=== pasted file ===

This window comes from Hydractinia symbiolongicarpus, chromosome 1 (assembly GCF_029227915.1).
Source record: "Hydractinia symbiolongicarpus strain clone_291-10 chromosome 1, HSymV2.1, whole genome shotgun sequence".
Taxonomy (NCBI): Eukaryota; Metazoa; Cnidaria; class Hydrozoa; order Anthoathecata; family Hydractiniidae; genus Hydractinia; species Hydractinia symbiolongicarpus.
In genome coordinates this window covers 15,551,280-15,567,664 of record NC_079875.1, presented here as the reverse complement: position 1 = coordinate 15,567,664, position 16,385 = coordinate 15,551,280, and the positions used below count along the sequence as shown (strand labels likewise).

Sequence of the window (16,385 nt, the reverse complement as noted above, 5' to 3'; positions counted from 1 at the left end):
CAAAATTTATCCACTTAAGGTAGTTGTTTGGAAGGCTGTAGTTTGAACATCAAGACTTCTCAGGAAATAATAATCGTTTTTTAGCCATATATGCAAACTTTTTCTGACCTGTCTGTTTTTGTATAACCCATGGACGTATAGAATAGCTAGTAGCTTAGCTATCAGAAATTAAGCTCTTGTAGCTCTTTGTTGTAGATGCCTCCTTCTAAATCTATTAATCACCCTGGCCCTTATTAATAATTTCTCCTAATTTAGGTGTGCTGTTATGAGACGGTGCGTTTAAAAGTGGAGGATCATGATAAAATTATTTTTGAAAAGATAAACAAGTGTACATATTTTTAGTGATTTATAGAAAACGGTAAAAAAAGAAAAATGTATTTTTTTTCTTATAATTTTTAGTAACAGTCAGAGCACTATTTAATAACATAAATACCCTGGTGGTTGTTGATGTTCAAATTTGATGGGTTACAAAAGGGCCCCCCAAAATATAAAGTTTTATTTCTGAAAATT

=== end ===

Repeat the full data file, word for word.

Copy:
This window comes from Hydractinia symbiolongicarpus, chromosome 1 (assembly GCF_029227915.1).
Source record: "Hydractinia symbiolongicarpus strain clone_291-10 chromosome 1, HSymV2.1, whole genome shotgun sequence".
Taxonomy (NCBI): Eukaryota; Metazoa; Cnidaria; class Hydrozoa; order Anthoathecata; family Hydractiniidae; genus Hydractinia; species Hydractinia symbiolongicarpus.
In genome coordinates this window covers 15,551,280-15,567,664 of record NC_079875.1, presented here as the reverse complement: position 1 = coordinate 15,567,664, position 16,385 = coordinate 15,551,280, and the positions used below count along the sequence as shown (strand labels likewise).

Sequence of the window (16,385 nt, the reverse complement as noted above, 5' to 3'; positions counted from 1 at the left end):
CAAAATTTATCCACTTAAGGTAGTTGTTTGGAAGGCTGTAGTTTGAACATCAAGACTTCTCAGGAAATAATAATCGTTTTTTAGCCATATATGCAAACTTTTTCTGACCTGTCTGTTTTTGTATAACCCATGGACGTATAGAATAGCTAGTAGCTTAGCTATCAGAAATTAAGCTCTTGTAGCTCTTTGTTGTAGATGCCTCCTTCTAAATCTATTAATCACCCTGGCCCTTATTAATAATTTCTCCTAATTTAGGTGTGCTGTTATGAGACGGTGCGTTTAAAAGTGGAGGATCATGATAAAATTATTTTTGAAAAGATAAACAAGTGTACATATTTTTAGTGATTTATAGAAAACGGTAAAAAAAGAAAAATGTATTTTTTTTCTTATAATTTTTAGTAACAGTCAGAGCACTATTTAATAACATAAATACCCTGGTGGTTGTTGATGTTCAAATTTGATGGGTTACAAAAGGGCCCCCCAAAATATAAAGTTTTATTTCTGAAAATT